Chemotherapy — Elderberry may interact with some chemotherapy drugs. If you are undergoing chemotherapy, ask your oncologist before taking any herb or supplement.

      Laxatives — Elderberry may act like a laxative and should not be taken at the same time as other laxatives.

      Theophylline (TheoDur) — Elderberry may reduce levels of theophylline, a drug taken for asthma and other respiratory conditions. That could make the drug not work as well.

      Drugs that suppress the immune system — Because elderberry may stimulate the immune system, it could interfere with medications taken to suppress the immune system. These medications include corticosteroids (prednisone) and medications used to treat autoimmune diseases. People with organ transplants should also avoid elderberry.”

      Source: Elderberry | University of Maryland Medical Center http://umm.edu/health/medical/altmed/herb/elderberry#ixzz34fChO7AF
      University of Maryland Medical Center
      Follow us: @UMMC on Twitter | MedCenter on Facebook

  15. says

    Thanks for the info! I love that you share your research and conclusions with us freely. I appreciate that there are others who have the time, patience, whatever to do all this. Especially for people like me who are trying to play ‘catch up’ a bit with these topics :)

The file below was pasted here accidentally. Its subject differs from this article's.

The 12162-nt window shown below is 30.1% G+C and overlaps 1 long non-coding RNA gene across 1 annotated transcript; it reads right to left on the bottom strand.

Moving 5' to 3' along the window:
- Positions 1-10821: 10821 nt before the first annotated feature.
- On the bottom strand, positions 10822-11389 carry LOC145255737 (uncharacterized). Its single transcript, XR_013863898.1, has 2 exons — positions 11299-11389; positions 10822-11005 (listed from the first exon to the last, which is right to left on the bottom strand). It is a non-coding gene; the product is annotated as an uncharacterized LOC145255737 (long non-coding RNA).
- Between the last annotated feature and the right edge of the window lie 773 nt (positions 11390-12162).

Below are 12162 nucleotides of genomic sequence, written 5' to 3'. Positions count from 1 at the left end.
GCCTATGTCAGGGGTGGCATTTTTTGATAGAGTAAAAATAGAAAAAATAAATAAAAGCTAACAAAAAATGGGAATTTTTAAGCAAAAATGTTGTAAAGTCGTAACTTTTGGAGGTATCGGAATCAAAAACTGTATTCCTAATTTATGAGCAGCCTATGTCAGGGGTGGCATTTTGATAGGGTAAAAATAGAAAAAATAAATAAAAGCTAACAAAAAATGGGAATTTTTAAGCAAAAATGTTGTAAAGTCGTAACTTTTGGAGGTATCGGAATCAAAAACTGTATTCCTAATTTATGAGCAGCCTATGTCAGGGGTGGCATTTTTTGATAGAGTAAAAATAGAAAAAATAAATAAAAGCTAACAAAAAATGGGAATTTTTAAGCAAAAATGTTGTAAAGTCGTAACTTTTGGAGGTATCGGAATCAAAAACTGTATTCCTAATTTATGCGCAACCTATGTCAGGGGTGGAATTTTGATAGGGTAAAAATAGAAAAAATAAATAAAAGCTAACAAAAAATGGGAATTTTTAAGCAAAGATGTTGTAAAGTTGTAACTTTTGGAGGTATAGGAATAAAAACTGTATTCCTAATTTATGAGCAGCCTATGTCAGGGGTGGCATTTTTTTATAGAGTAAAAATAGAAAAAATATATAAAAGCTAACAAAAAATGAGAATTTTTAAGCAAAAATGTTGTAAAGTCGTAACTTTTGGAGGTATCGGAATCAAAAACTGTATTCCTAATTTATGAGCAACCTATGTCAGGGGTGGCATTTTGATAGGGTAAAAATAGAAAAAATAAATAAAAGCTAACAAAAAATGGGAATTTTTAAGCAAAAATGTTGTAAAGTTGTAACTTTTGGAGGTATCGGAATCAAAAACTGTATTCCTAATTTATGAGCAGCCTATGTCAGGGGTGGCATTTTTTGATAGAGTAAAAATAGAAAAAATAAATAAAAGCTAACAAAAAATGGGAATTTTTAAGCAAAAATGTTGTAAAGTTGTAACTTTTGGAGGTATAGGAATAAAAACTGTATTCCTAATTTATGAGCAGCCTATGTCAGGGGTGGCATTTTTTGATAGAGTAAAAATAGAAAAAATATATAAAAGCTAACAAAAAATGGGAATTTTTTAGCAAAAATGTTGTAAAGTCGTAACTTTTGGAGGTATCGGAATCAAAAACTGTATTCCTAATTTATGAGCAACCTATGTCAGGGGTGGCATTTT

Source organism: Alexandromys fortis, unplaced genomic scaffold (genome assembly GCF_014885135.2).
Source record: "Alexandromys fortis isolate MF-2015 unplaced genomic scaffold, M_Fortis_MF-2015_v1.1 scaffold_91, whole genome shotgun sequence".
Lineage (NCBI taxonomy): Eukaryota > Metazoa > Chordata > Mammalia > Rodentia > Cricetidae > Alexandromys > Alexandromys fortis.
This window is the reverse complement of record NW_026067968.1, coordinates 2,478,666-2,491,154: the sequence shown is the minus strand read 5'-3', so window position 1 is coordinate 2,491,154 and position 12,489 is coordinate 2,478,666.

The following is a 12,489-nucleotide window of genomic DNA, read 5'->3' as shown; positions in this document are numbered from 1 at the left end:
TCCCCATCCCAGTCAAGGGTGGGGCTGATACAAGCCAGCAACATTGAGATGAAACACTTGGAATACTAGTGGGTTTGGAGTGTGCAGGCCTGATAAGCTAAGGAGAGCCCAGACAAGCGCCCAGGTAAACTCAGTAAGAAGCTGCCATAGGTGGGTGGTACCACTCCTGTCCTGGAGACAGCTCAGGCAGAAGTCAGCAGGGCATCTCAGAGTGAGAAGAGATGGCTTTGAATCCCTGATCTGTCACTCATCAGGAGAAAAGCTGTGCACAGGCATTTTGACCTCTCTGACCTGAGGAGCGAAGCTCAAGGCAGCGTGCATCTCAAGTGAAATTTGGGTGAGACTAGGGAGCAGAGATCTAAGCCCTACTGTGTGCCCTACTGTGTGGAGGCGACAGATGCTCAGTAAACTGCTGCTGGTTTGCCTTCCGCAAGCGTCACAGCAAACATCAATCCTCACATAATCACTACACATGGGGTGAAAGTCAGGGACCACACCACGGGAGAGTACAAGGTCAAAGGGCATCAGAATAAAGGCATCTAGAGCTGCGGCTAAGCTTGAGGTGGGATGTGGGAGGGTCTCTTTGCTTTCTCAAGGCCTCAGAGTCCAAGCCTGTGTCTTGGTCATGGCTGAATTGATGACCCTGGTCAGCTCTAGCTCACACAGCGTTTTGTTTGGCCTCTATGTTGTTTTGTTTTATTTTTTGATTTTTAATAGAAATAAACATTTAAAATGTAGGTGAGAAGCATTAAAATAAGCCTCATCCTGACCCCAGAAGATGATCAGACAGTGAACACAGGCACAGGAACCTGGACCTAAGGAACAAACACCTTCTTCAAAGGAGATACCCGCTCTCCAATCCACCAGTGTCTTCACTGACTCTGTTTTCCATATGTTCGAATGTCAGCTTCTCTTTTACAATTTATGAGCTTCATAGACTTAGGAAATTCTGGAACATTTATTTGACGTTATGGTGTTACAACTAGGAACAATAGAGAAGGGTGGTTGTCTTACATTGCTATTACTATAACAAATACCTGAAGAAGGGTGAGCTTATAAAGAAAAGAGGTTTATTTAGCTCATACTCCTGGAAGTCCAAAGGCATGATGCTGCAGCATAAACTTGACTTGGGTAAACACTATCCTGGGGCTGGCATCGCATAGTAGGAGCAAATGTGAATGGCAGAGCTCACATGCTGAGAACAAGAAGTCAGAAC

16. Tammy says

    Well, I’m thoroughly confused now. I am 33 weeks pregnant and yesterday I took 4 doses of elderberry syrup due to flu symptoms. You say, this is give my unborn child chances of autism?

    • says

      Hi Tammy,

      That’s extremely unlikely. There’s a tiny chance if a child already has chronic inflammation that elderberry could cause problems, but it would have to be in high doses over a long period. The average person will do just fine with it.

  17. Jennifer says

    My 4 month old and I have the flu. The elderberry syrup I got said not for lactation or pregnancy, and for 2 years and older. Would you give this to your baby?